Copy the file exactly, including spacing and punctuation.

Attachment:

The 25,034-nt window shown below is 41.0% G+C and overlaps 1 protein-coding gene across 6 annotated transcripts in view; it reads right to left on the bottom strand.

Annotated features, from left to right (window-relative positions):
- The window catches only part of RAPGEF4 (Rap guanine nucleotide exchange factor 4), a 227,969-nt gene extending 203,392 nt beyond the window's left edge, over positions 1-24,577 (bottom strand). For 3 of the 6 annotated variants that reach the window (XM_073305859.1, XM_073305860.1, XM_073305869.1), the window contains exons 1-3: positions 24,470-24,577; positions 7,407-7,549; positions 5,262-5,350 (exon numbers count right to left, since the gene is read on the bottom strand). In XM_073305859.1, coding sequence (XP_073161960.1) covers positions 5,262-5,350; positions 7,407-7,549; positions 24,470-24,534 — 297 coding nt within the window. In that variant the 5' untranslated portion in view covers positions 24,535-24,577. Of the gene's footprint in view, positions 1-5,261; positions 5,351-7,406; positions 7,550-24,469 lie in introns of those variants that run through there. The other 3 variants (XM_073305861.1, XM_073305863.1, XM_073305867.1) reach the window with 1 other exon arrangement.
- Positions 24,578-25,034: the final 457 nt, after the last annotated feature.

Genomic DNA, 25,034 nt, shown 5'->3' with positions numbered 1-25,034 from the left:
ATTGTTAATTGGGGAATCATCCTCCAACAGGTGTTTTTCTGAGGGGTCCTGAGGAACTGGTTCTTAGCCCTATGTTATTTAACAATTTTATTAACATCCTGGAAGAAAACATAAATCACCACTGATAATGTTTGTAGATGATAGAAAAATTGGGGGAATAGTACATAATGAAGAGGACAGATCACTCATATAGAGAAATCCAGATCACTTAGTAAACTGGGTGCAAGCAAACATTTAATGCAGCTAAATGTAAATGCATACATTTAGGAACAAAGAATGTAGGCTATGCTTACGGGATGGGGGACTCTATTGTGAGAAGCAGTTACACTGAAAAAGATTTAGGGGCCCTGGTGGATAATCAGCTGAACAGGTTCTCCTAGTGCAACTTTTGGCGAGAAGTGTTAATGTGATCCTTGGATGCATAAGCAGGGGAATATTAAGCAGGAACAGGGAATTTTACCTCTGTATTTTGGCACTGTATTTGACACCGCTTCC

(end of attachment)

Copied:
The 25,034-nt window shown below is 41.0% G+C and overlaps 1 protein-coding gene across 6 annotated transcripts in view; it reads right to left on the bottom strand.

Annotated features, from left to right (window-relative positions):
- The window catches only part of RAPGEF4 (Rap guanine nucleotide exchange factor 4), a 227,969-nt gene extending 203,392 nt beyond the window's left edge, over positions 1-24,577 (bottom strand). For 3 of the 6 annotated variants that reach the window (XM_073305859.1, XM_073305860.1, XM_073305869.1), the window contains exons 1-3: positions 24,470-24,577; positions 7,407-7,549; positions 5,262-5,350 (exon numbers count right to left, since the gene is read on the bottom strand). In XM_073305859.1, coding sequence (XP_073161960.1) covers positions 5,262-5,350; positions 7,407-7,549; positions 24,470-24,534 — 297 coding nt within the window. In that variant the 5' untranslated portion in view covers positions 24,535-24,577. Of the gene's footprint in view, positions 1-5,261; positions 5,351-7,406; positions 7,550-24,469 lie in introns of those variants that run through there. The other 3 variants (XM_073305861.1, XM_073305863.1, XM_073305867.1) reach the window with 1 other exon arrangement.
- Positions 24,578-25,034: the final 457 nt, after the last annotated feature.

Genomic DNA, 25,034 nt, shown 5'->3' with positions numbered 1-25,034 from the left:
ATTGTTAATTGGGGAATCATCCTCCAACAGGTGTTTTTCTGAGGGGTCCTGAGGAACTGGTTCTTAGCCCTATGTTATTTAACAATTTTATTAACATCCTGGAAGAAAACATAAATCACCACTGATAATGTTTGTAGATGATAGAAAAATTGGGGGAATAGTACATAATGAAGAGGACAGATCACTCATATAGAGAAATCCAGATCACTTAGTAAACTGGGTGCAAGCAAACATTTAATGCAGCTAAATGTAAATGCATACATTTAGGAACAAAGAATGTAGGCTATGCTTACGGGATGGGGGACTCTATTGTGAGAAGCAGTTACACTGAAAAAGATTTAGGGGCCCTGGTGGATAATCAGCTGAACAGGTTCTCCTAGTGCAACTTTTGGCGAGAAGTGTTAATGTGATCCTTGGATGCATAAGCAGGGGAATATTAAGCAGGAACAGGGAATTTTACCTCTGTATTTTGGCACTGTATTTGACACCGCTTCC